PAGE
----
‘That’s because I used to be your tenant, and was scared of you. We all lived in fear of making the place untidy, only to have you come charging forward with your squeejee and your lavender polish. Well, now you’re my tenant, and I can finally take revenge.’
‘It would be nice if you could put the book down long enough to eat,’ Alma suggested.
Bryant’s great watery eyes swam up from his copy of The 1919 Arctic Explorer’s Handbook Volume II: Iceberg Partition. ‘This is fascinating stuff,’ he told her. ‘Maggie Armitage sent it to me.’
Alma harrumphed and made a face. Bryant’s theatricality was catching. ‘That woman is godless,’ she complained.
‘Quite the reverse. As a practising white witch she’s more aware of true religion than most Christians, whose experience usually only extends to miming O God Our Help In Ages Past during weddings and christenings.’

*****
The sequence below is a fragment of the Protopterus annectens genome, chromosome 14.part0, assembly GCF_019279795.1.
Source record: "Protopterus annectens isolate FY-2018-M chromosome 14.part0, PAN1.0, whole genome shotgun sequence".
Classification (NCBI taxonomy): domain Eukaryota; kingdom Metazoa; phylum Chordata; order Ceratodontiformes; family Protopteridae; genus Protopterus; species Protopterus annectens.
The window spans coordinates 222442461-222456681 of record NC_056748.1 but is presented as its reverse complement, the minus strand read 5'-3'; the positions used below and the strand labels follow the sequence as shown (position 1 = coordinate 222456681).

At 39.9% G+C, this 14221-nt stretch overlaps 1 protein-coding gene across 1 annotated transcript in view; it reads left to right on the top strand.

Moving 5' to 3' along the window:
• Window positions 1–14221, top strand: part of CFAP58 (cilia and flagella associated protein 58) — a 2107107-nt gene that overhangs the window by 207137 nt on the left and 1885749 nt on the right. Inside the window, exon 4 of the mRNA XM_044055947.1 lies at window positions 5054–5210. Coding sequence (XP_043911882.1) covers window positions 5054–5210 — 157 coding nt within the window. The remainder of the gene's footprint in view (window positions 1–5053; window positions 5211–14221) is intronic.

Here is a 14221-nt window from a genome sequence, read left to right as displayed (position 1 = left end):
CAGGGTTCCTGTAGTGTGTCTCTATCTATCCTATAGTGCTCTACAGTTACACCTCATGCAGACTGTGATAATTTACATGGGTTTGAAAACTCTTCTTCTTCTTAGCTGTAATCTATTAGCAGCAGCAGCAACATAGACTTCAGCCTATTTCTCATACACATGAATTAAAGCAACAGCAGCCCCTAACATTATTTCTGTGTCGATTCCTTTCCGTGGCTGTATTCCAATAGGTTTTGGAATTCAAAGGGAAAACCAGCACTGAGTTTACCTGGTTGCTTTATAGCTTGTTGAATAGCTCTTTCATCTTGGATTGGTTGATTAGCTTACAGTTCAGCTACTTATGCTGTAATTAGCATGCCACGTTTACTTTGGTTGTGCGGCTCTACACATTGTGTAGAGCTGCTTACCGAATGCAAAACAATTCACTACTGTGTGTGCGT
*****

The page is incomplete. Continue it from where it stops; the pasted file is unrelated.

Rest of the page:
‘Well, I hope you’re going into work today, and not just sitting around reading.’ Alma disapproved of such pointless activities. ‘I’m planning on a spot of hoovering.’ She shifted him to clear away the breakfast things.
‘Just in time, I’d imagine. There was a rumour the BBC was coming around to film an insect documentary inside your hall rug.’
‘Are you insinuating I don’t keep a clean house?’ asked Alma, mortified. ‘All these years I’ve been looking after you, with your spilled chemicals and your disgusting experiments. Who fed rotting pork to carnivorous plants on top of his wardrobe during the heatwave of 1974?’
‘That helped me catch the Kew Gardens Strangler, if you recall.’
‘You boiled my tropical fish in 1968, and filled my bedroom with mustard gas.’